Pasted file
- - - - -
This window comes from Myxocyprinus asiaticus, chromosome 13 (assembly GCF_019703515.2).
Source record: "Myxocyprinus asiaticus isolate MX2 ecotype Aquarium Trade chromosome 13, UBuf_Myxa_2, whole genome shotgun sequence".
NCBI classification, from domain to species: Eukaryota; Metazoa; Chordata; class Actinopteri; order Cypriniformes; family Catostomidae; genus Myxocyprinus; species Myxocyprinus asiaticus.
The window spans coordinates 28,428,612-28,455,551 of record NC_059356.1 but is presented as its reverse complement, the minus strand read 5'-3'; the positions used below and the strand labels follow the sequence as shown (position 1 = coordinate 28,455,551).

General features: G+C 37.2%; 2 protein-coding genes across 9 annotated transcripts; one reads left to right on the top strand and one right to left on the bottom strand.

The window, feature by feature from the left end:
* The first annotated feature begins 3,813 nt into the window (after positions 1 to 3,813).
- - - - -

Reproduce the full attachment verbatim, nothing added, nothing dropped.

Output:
This window comes from Myxocyprinus asiaticus, chromosome 13 (assembly GCF_019703515.2).
Source record: "Myxocyprinus asiaticus isolate MX2 ecotype Aquarium Trade chromosome 13, UBuf_Myxa_2, whole genome shotgun sequence".
NCBI classification, from domain to species: Eukaryota; Metazoa; Chordata; class Actinopteri; order Cypriniformes; family Catostomidae; genus Myxocyprinus; species Myxocyprinus asiaticus.
The window spans coordinates 28,428,612-28,455,551 of record NC_059356.1 but is presented as its reverse complement, the minus strand read 5'-3'; the positions used below and the strand labels follow the sequence as shown (position 1 = coordinate 28,455,551).

General features: G+C 37.2%; 2 protein-coding genes across 9 annotated transcripts; one reads left to right on the top strand and one right to left on the bottom strand.

The window, feature by feature from the left end:
* The first annotated feature begins 3,813 nt into the window (after positions 1 to 3,813).